Housing in itself was only given a light touch here, as if everybody in room may share a similar lament to London’s uncompromising property market and stock shortage but are wary of suggesting more should be provided here, in the village. The candidates know that tall buildings and crammed pavements are feared.

This is where an evening like this has a politeness to it which you wouldn’t see if they were party leaders slugging it out on TV debates. They all tell us how much they love the area, how they want cleaner air and more police officers on the beat – even if the Conservatives were challenged about whether this was actually what Home Secretary Amber Rudd wanted too. Labour and the Conservatives are split on the CS11 bike route and, of course, weekly bin collections, but when asked about whether more should be done to cut down on coffee cups that cannot be recycled, they naturally give similar answers.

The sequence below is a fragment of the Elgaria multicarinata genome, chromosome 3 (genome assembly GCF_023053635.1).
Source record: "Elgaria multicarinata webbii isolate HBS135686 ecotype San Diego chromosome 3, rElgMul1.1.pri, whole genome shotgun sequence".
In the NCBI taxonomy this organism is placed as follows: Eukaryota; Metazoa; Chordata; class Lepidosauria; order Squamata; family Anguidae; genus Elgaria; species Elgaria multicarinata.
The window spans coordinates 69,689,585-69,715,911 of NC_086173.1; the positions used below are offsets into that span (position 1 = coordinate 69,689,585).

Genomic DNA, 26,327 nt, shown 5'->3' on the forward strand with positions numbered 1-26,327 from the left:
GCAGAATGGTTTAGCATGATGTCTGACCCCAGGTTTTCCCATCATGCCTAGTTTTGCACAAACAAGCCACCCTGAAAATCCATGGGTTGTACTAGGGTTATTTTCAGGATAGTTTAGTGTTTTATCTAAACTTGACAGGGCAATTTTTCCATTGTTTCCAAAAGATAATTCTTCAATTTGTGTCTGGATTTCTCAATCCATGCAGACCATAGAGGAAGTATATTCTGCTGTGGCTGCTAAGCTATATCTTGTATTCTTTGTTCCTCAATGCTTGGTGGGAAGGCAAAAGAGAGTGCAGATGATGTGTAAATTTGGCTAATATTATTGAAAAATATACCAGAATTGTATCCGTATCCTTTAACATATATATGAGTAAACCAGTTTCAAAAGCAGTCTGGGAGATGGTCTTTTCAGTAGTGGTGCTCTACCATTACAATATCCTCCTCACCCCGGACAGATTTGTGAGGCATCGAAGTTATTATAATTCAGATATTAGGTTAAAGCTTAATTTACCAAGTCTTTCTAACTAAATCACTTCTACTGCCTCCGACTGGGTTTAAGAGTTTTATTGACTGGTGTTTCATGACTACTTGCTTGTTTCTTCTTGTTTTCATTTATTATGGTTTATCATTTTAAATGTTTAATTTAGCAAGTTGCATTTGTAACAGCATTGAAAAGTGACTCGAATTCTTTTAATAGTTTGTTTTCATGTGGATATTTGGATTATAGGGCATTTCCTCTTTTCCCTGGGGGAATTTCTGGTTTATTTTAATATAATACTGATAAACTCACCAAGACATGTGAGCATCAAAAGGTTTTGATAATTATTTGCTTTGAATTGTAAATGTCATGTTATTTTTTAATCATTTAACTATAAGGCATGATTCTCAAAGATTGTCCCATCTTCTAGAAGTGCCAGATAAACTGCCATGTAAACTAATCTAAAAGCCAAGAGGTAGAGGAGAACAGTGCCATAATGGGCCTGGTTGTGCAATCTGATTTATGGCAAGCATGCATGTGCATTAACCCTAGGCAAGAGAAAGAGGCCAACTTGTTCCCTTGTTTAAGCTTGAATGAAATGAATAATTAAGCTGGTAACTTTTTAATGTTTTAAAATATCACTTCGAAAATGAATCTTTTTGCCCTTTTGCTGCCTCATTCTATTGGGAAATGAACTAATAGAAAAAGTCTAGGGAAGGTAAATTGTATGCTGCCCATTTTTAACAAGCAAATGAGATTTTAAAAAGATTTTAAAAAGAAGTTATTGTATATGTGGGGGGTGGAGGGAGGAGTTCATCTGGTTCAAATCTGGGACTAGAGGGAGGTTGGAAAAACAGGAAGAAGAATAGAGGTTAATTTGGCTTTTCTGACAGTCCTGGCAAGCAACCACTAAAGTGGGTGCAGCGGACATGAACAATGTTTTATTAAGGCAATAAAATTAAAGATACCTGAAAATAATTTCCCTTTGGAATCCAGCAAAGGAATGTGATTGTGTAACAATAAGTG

Labour’s Peter Taheri

The Lib Dems must believe this gives them room to argue that it is ok to talk about Brexit at these local elections; an all-encompassing issue that goes beyond whether voters have been around long enough to have heard of Cllr Rea’s famous port wine jelly. The Tories insisted that the public would have to live with four years of the wrong council if people voted simply on where they stood on Europe. But with the overlap in answers on more parochial issues and the next council set to be constrained by straightened budgets whoever is in charge, Cllr Rea’s party must be hoping Brexit could be a tie-breaker for some.